April 2013 Central Indiana Climate Summary

                Central Indiana

April 2013

Climate Summary

Tied for 74th Coolest on record at Indianapolis

2nd Wettest on record at Indianapolis



The cool temperatures that were experienced across central Indiana in March continued into the first few days of April, as much of the area remained below 50 degrees through the 3rd. A warm-up commenced on the 4th as upper ridging expanded into the Ohio Valley. Many locations reached 70 degrees for the first time in 2013 on the 6th and 7th, with the warm temperatures continuing until a strong cold front arrived on the 11th. With the exception of Lafayette, all of the main climate observation locations in central Indiana experienced high temperatures above 80 degrees on the 9th and/or 10th ahead of the cold front.  For Indianapolis, April 9th was the first 80 degree day since September 13th of last year, a stretch of 207 consecutive days with highs below 80 degrees. This made for the longest consecutive stretch of highs below 80 degrees since 1995-1996 when the first 80 degree day was not recorded until early May.

Temperatures tumbled in the wake of the cold frontal passage on the 11th, with highs falling back into the 40s and lower 50s for the 12th and 13th.  The cool-down was brief however, as warmer air returned by the afternoon of the 14th.  A frontal boundary became nearly stationary across the region, with highs in the 60s and 70s through the 18th.  The front finally shifted south and east of central Indiana early on the 19th, bringing a return to cooler weather through the 21st as highs fell back mainly into the upper 40s and lower 50s.  Warmer air briefly returned for a couple days before yet another front brought temperatures back down on the 24th and 25th.  The last few days of the month saw a gradual warming as high pressure and an upper ridge built into the Ohio Valley. The month ended on a warm note as highs rose into the upper 70s and lower 80s on the 30th.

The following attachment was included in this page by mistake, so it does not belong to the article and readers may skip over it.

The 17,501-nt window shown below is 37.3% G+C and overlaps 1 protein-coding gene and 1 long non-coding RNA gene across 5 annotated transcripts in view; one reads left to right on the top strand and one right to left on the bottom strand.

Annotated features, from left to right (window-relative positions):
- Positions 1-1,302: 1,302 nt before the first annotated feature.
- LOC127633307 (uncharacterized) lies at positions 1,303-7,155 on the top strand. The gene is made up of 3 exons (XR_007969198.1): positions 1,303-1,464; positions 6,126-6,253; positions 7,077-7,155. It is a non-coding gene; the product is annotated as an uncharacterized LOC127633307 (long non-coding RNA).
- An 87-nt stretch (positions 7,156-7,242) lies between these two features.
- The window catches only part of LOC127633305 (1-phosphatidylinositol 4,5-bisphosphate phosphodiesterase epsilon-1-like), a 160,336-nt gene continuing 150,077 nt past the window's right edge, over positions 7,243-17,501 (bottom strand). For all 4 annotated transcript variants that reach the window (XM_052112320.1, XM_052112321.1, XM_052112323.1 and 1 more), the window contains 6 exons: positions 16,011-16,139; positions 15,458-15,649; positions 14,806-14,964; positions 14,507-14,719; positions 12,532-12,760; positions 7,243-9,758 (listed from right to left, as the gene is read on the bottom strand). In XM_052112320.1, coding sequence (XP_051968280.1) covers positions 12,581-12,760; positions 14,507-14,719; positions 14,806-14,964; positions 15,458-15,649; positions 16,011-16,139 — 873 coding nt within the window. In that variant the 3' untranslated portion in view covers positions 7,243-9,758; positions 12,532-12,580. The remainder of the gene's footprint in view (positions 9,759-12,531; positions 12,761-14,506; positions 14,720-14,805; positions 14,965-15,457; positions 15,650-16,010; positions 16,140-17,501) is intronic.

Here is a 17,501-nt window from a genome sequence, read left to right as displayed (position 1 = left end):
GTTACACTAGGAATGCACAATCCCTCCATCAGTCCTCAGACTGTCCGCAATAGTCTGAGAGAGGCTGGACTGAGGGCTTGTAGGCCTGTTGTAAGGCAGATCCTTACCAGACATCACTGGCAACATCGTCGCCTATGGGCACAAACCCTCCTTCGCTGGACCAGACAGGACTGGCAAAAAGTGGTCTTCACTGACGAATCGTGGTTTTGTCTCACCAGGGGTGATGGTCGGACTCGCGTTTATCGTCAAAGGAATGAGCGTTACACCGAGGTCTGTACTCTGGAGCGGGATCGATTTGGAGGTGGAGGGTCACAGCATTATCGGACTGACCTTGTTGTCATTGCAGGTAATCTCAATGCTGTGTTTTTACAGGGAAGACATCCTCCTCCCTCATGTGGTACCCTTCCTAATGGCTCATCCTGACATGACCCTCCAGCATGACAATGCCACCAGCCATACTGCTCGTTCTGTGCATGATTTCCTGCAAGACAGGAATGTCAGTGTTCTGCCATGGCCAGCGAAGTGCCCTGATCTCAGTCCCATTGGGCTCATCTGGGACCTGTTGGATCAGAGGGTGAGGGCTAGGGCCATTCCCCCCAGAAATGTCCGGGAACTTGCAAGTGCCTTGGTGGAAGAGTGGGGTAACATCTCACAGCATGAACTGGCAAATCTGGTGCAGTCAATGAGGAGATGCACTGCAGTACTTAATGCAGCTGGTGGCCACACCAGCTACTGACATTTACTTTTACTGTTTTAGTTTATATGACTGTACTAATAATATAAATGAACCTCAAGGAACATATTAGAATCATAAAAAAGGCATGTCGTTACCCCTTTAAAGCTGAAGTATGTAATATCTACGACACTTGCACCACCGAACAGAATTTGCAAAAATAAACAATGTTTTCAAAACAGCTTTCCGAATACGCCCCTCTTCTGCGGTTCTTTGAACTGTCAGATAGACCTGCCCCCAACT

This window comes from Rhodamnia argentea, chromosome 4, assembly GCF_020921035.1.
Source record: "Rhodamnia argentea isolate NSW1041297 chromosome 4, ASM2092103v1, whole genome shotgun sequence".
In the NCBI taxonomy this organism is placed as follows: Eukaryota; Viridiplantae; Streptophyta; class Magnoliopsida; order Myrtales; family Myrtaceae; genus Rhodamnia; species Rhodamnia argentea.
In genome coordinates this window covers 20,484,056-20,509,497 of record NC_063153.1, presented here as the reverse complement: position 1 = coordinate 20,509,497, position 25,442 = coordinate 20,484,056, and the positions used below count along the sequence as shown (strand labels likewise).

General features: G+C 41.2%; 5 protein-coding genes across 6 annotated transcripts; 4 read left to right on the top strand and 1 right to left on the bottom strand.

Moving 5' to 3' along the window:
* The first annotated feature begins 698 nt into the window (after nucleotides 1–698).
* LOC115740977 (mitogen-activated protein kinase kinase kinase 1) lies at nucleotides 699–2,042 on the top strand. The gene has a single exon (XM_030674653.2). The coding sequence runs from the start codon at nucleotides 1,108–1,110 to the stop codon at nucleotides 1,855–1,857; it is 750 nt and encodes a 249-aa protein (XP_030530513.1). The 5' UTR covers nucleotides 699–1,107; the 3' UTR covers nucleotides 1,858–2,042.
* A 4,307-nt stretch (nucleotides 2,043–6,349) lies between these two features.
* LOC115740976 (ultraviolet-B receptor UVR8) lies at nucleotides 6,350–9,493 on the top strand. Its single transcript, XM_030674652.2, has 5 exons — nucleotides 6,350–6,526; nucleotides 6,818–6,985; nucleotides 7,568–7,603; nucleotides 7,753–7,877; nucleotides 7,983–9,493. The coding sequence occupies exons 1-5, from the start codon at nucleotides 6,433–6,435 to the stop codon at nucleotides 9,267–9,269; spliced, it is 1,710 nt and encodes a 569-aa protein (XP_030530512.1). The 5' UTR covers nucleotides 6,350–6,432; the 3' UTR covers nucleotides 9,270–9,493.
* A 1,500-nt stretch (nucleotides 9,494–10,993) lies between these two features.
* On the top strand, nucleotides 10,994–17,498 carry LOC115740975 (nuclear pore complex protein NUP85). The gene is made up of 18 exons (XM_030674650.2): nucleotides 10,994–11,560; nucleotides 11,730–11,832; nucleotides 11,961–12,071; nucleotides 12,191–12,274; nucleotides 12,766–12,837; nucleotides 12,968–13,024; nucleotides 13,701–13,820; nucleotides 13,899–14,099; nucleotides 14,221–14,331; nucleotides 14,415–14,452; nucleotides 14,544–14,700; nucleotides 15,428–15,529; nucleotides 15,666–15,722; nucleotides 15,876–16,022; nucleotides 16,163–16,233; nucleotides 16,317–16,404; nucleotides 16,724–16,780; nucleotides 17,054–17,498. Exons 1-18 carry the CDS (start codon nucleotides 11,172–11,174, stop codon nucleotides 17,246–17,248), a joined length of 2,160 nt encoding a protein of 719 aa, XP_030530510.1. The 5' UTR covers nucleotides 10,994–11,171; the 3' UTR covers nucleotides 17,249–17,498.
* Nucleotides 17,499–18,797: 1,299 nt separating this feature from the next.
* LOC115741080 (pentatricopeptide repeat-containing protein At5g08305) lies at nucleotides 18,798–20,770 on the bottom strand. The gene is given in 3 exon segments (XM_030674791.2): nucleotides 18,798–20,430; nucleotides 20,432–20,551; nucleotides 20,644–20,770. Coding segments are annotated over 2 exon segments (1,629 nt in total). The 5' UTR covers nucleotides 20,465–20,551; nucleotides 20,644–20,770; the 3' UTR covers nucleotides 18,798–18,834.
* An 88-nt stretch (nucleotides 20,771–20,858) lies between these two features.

The last hard freeze for much of central Indiana occurred on the mornings of the 2nd and 3rd with lows falling into the lower and middle 20s.  Lows for most of the area never fell back below 30 degrees for the rest of the month, although cooler air in the wake of the number of frontal passages in April made for several frosty mornings where lows routinely fell into the 30s. 15 of the 30 days in April saw lows below 40 degrees in Indianapolis, the most since April 2007 which also experienced 15 days with lows below 40.


April 2013    

Avg Temp

April 2013 Difference from Normal



Lowest Temperature




82 on 10

24 on 2




80 on 30

21 on 3




83 on 9

24 on 3

Terre Haute



81 on 10

23 on 3




82 on 10, 30

20 on 3




83 on 10

24 on 3

Indy – Eagle Crk.



80 on 30

24 on 3


At Indianapolis, there were 14 days with above normal average temperatures, 15 days with below normal average temperatures and 1 day with normal average temperatures.


April 2013 was tied for the 74th coolest in the Indianapolis area since 1871.




Record to near record rainfall for April fell in much of west central and north central Indiana.  This included locations north and west of Indianapolis, where monthly rainfall totals ranged from 8 to more than 12 inches. For Indiana overall, there was a rather sharp cutoff for the heavy rainfall during April.  Areas south and east of a line from Vincennes to Richmond were relatively dry and received only 3 to 5 inches of rainfall in April.  Areas north and west of this line received excessive rainfall ranging from 6 to more than 12 inches. For Indianapolis, 8.59 inches of precipitation occurred in April, making it the second wettest April on record and just 0.01 inches short of April 1893 when 8.60 inches occurred.